Ticketmaster will use audio data from your phone to admit you to events

Ticketmaster is partnering with LISNR, a Cincinnati-based data-over-sound company, to bring sonic ticket verification to their venues. Instead of scanning a QR code or tapping an NFC tile, LISNR’s technology enables Ticketmaster customers to verify and gain entry to events by playing a unique sound called a “smart tone” directly from their phone. These sonic waves are made in the 18.75 kHz and 19.2kHZ range – completely inaudible to more than 90 percent of the human population. Within them, lies your unique ticket information which is given to you at the time of purchase. No radios are needed, meaning Wi-Fi, Bluetooth, NFC, and others can all be turned off. All that’s required is an Android or iOS device to emit the unique sound, and one to receive it, adding security and also bringing down costs for venues.


The two companies hope this implementation can cut back significantly on lines and wait times.


LISNR’s technology isn’t uniquely made for creating sonic tickets, and Ticketmaster isn’t their first partner. In the past, the sound data company has collaborated with automaker Jaguar and event marketing company Splash to develop applications which can replace key FOB’s and create sonic tickets, respectively. Ticketing with Splash saw verifications completed in as little as 0.6 seconds, with an average of 2 seconds overall.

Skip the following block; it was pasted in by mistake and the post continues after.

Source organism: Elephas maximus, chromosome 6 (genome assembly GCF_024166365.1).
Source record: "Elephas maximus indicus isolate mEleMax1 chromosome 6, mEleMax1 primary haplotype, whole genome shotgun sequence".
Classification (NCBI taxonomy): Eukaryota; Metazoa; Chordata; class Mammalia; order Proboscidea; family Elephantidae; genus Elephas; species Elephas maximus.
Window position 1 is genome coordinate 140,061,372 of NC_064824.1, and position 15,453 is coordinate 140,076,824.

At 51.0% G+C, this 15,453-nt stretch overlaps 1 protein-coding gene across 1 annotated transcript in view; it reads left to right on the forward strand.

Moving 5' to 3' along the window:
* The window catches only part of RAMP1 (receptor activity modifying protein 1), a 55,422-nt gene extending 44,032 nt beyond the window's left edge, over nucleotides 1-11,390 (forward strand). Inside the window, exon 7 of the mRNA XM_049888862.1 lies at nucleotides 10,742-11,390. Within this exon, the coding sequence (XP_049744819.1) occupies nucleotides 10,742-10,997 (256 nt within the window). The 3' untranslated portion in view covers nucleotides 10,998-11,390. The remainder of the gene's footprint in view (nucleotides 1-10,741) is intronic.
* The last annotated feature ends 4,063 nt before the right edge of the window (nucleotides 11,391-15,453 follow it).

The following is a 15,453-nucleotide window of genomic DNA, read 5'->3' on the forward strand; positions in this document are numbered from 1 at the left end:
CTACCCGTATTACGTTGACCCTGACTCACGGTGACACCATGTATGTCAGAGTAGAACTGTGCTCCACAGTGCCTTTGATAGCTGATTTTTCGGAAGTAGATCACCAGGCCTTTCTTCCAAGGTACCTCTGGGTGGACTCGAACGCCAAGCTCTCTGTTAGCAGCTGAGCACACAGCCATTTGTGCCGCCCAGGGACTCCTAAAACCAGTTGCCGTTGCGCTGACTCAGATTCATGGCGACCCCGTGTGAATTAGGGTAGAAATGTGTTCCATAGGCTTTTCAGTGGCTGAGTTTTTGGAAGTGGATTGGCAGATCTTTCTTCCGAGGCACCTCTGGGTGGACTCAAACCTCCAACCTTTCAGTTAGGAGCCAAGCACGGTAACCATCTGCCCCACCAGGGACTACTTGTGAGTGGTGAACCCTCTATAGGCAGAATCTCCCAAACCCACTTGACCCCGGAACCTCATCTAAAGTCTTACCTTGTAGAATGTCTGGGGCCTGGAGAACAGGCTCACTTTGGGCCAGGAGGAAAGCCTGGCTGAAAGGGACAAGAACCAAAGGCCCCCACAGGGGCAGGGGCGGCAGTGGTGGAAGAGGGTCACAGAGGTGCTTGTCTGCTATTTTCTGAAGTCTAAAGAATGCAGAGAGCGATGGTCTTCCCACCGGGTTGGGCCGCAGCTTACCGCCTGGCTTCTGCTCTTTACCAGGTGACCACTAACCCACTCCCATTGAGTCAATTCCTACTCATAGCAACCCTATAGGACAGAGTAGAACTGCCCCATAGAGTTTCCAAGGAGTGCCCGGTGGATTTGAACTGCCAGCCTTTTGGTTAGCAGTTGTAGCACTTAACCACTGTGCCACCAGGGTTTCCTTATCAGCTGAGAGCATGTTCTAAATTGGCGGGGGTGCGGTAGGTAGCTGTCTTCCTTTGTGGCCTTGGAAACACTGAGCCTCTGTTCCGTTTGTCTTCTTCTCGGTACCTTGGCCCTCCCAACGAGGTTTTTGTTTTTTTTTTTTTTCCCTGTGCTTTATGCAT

Beyond attendee verification, bringing LISNR on-board opens a host of opportunities for Ticketmaster and its venues. This ultra-specific data can be used to market certain vendors or communicate messages to people in specific locations of the venue.



As long as security remains high and cost stays low, LISNR’s technology has the potential to create an entirely new standard for verification and small-scale data transfer.


Check out some video on LISTNR's Splash sonic ticketing in action.


source: LISNR via Venturebeat



1. matistight

Posts: 956; Member since: May 13, 2009

"adding security and also bringing down costs for venues." As if printing tickets (which charge $2.50 to print at home sometimes) breaks the bank for the venues.

2. KingSam

Posts: 1398; Member since: Mar 13, 2016

$2.5 * thousands of people.

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